Feature story

Gulf Cooperation Council Member States call for collaborative approach to effectively respond to AIDS

28 April 2011

Mrs Hind Khatib Othman, Director of UNAIDS Regional Support Team for Middle East and North Africa participating in the Saudi initiative “Combating AIDS in GCC countries”. 16-18 April 2011. Riyadh, Kingdom of Saudi Arabia.

A new initiative “Combating AIDS in GCC countries” was hosted by the Minister of Health of Saudi Arabia, Dr Abdullah bin Abdul Aziz Al Rabeeah and the Gulf Cooperation Council (GCC) on 16 April in Riyadh.

The initiative is a call for collaborative approach to keep HIV prevalence low in the GCC countries and re-affirms the political commitment of the council to respond effectively to AIDS. The GCC is a political and economic union between the Persian Gulf States of the United Arab Emirates, Bahrain, Saudi Arabia, Oman, Qatar and Kuwait.

Dr Abdullah Al Rabeeah stressed that AIDS is not only a health issue but also a development one that poses a ‘real threat to the long-term growth of the region.’ “The GCC countries will work closely to produce recommendations that will help prepare a roadmap to respond to AIDS,” said Dr Al Rabeeah.

The participants agreed on the need to join efforts to better understand and know their countries’ epidemics. During the meeting, they shared global and regional experiences, identified obstacles hindering an effective response and agreed to enhance national AIDS strategies that are focused, results-oriented, evidence-informed and embedded in human rights. Stigma and discrimination towards people living with HIV, weak surveillance system, travel restrictions and mandatory HIV testing along with gender inequalities were identified as critical issues that are hindering an effective AIDS response in the region. 

Mrs Hind Khatib Othman, Director of UNAIDS Regional Support Team for Middle East and North Africa noted that a large number of people in the region are migrants seeking work, particularly in the GCC Countries. Migrant workers have often little or no right to legal or social protection in their host country and generally lack access to HIV services and information.

The GCC countries will work closely to produce recommendations that will help prepare a roadmap to respond to AIDS

Minister of Health of Saudi Arabia, Dr Abdullah bin Abdul Aziz Al Rabeeah

Mrs Khatib Othman stressed on the importance of including migrant and mobile populations in the national AIDS strategies. As part of the entry visa process in some countries, people migrating for work must undergo a health test, including a test for HIV, from a certified clinic. However, there is little or no referral to treatment or support services for people who test positive for HIV. If found HIV positive, most countries in the region will deport a migrant worker without explanation, with little compensation, and no consideration for the migrant’s rights or dignity.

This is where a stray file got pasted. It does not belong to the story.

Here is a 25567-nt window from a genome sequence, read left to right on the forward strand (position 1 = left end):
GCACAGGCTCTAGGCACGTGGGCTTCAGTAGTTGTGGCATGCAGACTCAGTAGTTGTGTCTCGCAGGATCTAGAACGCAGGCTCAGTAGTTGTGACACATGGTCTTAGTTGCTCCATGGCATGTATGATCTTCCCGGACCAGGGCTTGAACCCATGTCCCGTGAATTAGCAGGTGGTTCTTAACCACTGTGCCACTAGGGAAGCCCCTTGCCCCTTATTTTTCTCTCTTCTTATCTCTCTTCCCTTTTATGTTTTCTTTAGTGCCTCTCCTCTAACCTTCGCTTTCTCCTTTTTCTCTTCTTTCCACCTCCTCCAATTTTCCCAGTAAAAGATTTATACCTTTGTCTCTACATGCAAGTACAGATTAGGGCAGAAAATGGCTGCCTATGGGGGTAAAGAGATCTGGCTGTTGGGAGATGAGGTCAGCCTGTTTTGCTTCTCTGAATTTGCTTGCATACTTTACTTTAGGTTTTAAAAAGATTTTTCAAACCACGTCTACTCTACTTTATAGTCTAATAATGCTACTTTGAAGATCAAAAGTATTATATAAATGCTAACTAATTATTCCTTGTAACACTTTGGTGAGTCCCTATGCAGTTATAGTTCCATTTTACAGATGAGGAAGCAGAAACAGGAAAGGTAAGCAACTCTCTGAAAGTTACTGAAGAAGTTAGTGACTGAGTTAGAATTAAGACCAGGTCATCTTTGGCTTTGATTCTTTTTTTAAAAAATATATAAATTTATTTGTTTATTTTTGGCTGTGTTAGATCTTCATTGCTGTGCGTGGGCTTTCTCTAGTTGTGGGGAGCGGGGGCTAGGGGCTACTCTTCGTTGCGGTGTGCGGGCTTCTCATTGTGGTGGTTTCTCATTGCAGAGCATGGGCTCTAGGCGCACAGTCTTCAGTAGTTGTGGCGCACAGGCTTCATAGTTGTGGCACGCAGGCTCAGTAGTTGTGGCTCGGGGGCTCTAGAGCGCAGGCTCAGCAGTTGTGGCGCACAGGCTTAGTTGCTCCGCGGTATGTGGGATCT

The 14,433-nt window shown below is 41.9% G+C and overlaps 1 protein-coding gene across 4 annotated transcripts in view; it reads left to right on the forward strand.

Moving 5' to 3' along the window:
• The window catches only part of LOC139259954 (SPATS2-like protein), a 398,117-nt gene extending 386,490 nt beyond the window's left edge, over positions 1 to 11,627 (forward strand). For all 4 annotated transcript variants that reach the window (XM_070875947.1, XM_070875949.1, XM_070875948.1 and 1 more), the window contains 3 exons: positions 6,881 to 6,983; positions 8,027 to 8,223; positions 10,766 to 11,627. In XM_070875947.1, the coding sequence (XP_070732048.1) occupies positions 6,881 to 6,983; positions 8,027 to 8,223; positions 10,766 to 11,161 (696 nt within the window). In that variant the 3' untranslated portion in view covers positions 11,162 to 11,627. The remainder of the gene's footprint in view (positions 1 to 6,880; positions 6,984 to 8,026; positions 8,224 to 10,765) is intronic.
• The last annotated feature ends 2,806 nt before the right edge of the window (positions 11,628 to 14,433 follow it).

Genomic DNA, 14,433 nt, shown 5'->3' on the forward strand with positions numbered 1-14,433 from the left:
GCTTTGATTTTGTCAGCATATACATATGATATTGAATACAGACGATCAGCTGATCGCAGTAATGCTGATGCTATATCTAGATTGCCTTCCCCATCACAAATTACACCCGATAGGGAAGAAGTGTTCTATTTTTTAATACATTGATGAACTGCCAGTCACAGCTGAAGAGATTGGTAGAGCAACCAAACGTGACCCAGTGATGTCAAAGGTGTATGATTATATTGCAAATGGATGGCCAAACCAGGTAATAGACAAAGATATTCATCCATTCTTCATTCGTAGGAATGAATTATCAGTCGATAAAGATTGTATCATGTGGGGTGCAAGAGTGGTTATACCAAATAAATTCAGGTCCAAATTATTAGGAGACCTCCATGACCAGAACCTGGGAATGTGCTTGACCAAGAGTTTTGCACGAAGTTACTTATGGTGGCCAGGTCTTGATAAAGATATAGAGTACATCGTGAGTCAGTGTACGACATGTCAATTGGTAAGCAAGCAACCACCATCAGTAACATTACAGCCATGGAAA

People living with HIV participated openly at the event and provided inputs to shape the final recommendations. They welcomed the Saudi Arabian government’s decision of providing free HIV treatment and care services and for their protective policies regarding job applications and maintenance. However, they called on the private sector to follow in the government footsteps. “I am healthy, I want and need to work, I do not want to live on donations and sympathies of others,” said a representative of a network for people living with HIV.

The GCC initiative also highlights the role that civil society can play in enhancing the response to HIV in the GCC countries. “Religious leaders and the media can play an important role in breaking the silence and mobilizing other sectors of society,” said Dr Mongia Souahi, professor of Islamic science at Ez-zitouna University in Tunisia. She also stressed the important role women can play—including female religious leaders—in HIV prevention efforts and in addressing stigma and discrimination.

The meeting concluded with the writing of the draft Riyadh Charter. The document was agreed upon by GCC health delegates and was endorsed by the Deputy Minister of Health of Saudi Arabia, Dr Ziad Memish on the behalf of the Ministry. The Charter includes ten recommendations for GCC countries to act upon. These recommendations are:

  • Conduct research in the GCC countries to identify the main modes of transmission, recent HIV infections, and the nature and background of key populations.
  • Increase collaboration and coordination among ministries, health, religious and social authorities in terms of training and HIV awareness raising programs.
  • The Gulf Committee to work with relevant authorities in developing a Media Charter to tackle HIV issues in the Media.
  • Support availability of services to prevent mother-to-child transmission of HIV.
  • Scale up HIV treatment, care and support programs for people living with HIV.
  • Review and enact laws and legislations that preserve the human rights of people living with HIV.
  • Scale up HIV counseling and testing programs.
  • Enhance involvement of civil society and the private sector in the AIDS response.
  • Develop HIV prevention programs focusing on adolescents and young people.
  • Develop a strategy and adopt mechanisms to ensure the implementation of the Riyadh Charter.

The draft Riyadh Charter will be further discussed by the individual countries with the hope of being endorsed by the GCC Health Ministers at a side event during the World Health Assembly. UNAIDS pledged their support to ensure that the Riyadh Charter be translated into an operational plan of action.